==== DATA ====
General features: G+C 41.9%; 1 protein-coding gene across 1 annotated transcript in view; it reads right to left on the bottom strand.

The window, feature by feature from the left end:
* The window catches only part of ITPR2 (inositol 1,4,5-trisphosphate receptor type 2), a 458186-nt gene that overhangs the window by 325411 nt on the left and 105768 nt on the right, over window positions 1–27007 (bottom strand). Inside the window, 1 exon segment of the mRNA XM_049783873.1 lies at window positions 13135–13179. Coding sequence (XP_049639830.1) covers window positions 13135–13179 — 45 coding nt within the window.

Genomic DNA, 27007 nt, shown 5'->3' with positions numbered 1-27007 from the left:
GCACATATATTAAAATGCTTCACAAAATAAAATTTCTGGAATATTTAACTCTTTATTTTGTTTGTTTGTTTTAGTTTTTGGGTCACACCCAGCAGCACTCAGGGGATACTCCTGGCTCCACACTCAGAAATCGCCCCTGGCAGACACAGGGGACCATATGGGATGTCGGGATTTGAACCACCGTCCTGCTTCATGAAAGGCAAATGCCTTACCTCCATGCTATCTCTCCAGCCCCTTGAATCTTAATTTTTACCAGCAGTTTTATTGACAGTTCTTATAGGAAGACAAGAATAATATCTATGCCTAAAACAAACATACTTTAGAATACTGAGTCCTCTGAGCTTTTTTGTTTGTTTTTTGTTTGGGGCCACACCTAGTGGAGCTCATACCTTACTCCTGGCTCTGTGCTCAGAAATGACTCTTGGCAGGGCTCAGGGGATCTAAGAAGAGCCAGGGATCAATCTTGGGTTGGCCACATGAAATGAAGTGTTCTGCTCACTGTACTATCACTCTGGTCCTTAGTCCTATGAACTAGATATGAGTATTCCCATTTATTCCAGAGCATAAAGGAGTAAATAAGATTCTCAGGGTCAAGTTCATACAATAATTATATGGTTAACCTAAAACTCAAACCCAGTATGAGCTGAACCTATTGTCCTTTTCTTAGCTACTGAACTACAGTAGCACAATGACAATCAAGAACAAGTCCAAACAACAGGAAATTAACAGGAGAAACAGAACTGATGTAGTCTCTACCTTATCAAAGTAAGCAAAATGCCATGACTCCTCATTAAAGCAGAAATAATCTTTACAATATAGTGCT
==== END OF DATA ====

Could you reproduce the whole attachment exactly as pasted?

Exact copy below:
General features: G+C 41.9%; 1 protein-coding gene across 1 annotated transcript in view; it reads right to left on the bottom strand.

The window, feature by feature from the left end:
* The window catches only part of ITPR2 (inositol 1,4,5-trisphosphate receptor type 2), a 458186-nt gene that overhangs the window by 325411 nt on the left and 105768 nt on the right, over window positions 1–27007 (bottom strand). Inside the window, 1 exon segment of the mRNA XM_049783873.1 lies at window positions 13135–13179. Coding sequence (XP_049639830.1) covers window positions 13135–13179 — 45 coding nt within the window.

Genomic DNA, 27007 nt, shown 5'->3' with positions numbered 1-27007 from the left:
GCACATATATTAAAATGCTTCACAAAATAAAATTTCTGGAATATTTAACTCTTTATTTTGTTTGTTTGTTTTAGTTTTTGGGTCACACCCAGCAGCACTCAGGGGATACTCCTGGCTCCACACTCAGAAATCGCCCCTGGCAGACACAGGGGACCATATGGGATGTCGGGATTTGAACCACCGTCCTGCTTCATGAAAGGCAAATGCCTTACCTCCATGCTATCTCTCCAGCCCCTTGAATCTTAATTTTTACCAGCAGTTTTATTGACAGTTCTTATAGGAAGACAAGAATAATATCTATGCCTAAAACAAACATACTTTAGAATACTGAGTCCTCTGAGCTTTTTTGTTTGTTTTTTGTTTGGGGCCACACCTAGTGGAGCTCATACCTTACTCCTGGCTCTGTGCTCAGAAATGACTCTTGGCAGGGCTCAGGGGATCTAAGAAGAGCCAGGGATCAATCTTGGGTTGGCCACATGAAATGAAGTGTTCTGCTCACTGTACTATCACTCTGGTCCTTAGTCCTATGAACTAGATATGAGTATTCCCATTTATTCCAGAGCATAAAGGAGTAAATAAGATTCTCAGGGTCAAGTTCATACAATAATTATATGGTTAACCTAAAACTCAAACCCAGTATGAGCTGAACCTATTGTCCTTTTCTTAGCTACTGAACTACAGTAGCACAATGACAATCAAGAACAAGTCCAAACAACAGGAAATTAACAGGAGAAACAGAACTGATGTAGTCTCTACCTTATCAAAGTAAGCAAAATGCCATGACTCCTCATTAAAGCAGAAATAATCTTTACAATATAGTGCT